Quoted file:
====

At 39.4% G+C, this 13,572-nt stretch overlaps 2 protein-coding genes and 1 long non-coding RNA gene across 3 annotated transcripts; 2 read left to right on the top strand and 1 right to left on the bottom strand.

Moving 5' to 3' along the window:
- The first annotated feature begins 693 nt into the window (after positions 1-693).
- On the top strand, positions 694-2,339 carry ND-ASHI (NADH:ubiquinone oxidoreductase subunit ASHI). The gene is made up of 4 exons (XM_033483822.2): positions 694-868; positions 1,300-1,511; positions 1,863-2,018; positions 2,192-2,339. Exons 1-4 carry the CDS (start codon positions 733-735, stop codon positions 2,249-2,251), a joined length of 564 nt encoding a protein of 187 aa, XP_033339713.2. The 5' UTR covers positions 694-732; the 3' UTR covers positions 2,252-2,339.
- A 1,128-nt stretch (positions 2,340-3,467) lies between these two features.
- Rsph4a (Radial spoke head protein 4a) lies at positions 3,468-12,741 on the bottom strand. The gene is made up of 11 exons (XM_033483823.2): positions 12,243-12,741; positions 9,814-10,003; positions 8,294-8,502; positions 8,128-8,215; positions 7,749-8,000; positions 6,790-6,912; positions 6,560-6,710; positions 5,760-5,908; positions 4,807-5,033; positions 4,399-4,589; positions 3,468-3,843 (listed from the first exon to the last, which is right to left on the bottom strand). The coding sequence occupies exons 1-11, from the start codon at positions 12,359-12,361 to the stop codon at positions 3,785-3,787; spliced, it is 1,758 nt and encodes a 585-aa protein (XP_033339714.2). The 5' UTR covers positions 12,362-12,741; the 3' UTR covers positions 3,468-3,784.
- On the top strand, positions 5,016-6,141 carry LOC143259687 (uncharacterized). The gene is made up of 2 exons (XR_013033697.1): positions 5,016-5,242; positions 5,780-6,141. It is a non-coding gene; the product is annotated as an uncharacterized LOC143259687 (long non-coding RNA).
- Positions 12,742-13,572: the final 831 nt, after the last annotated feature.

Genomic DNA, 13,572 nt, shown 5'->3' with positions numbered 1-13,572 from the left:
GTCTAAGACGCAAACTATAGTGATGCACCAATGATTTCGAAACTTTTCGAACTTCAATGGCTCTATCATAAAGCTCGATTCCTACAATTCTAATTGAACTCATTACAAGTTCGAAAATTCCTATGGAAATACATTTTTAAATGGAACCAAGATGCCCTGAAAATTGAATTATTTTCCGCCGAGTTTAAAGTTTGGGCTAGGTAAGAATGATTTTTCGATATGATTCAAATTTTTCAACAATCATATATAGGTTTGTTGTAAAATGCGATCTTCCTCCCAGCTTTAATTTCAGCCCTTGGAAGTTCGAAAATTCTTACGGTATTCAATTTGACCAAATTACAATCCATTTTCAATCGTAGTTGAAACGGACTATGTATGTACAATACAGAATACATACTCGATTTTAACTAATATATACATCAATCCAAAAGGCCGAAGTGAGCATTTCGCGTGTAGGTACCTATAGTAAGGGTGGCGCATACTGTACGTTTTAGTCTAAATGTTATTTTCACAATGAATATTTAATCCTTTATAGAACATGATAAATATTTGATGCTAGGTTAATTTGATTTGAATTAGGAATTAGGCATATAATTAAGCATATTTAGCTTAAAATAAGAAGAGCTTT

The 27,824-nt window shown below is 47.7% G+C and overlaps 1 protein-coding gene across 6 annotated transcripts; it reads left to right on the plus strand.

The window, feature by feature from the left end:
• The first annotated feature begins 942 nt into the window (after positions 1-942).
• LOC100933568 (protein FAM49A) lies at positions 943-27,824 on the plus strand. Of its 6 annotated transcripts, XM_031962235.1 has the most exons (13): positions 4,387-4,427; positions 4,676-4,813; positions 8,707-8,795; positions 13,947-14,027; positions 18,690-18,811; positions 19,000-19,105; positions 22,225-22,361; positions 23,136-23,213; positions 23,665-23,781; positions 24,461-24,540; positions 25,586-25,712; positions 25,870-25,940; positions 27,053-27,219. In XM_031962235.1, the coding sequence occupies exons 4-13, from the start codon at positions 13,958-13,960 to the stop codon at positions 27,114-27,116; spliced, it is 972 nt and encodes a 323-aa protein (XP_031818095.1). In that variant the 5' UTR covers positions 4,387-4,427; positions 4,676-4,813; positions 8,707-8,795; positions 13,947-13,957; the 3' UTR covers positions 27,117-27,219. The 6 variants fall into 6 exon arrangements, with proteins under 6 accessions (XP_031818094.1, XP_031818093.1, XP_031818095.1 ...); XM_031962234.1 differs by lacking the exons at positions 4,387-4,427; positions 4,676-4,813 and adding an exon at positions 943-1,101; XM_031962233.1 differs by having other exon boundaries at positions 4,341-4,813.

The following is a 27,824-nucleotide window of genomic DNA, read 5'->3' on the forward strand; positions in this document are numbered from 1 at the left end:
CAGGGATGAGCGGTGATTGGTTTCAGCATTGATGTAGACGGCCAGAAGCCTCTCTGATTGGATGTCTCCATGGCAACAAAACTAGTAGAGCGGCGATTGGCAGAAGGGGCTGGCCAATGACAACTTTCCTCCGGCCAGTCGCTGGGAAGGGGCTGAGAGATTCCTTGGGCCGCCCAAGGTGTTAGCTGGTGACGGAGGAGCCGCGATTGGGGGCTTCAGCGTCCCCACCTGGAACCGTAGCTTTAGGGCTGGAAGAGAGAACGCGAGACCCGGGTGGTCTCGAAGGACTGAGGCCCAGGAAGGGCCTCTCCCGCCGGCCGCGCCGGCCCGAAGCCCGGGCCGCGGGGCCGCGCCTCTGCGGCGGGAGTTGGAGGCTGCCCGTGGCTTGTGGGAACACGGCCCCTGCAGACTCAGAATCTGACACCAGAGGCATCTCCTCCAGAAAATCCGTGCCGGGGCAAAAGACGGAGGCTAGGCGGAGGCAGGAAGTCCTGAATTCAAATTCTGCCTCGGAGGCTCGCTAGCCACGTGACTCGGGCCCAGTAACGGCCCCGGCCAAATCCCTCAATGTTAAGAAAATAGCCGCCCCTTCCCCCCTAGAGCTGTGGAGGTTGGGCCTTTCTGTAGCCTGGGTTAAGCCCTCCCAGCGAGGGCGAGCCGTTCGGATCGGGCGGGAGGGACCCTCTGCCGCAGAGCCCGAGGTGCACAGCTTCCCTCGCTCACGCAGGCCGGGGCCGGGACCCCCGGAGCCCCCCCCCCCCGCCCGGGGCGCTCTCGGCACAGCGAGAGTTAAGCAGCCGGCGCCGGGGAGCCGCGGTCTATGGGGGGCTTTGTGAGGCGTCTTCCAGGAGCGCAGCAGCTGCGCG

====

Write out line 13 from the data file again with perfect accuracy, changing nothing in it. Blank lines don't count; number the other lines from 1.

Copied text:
• The first annotated feature begins 942 nt into the window (after positions 1-942).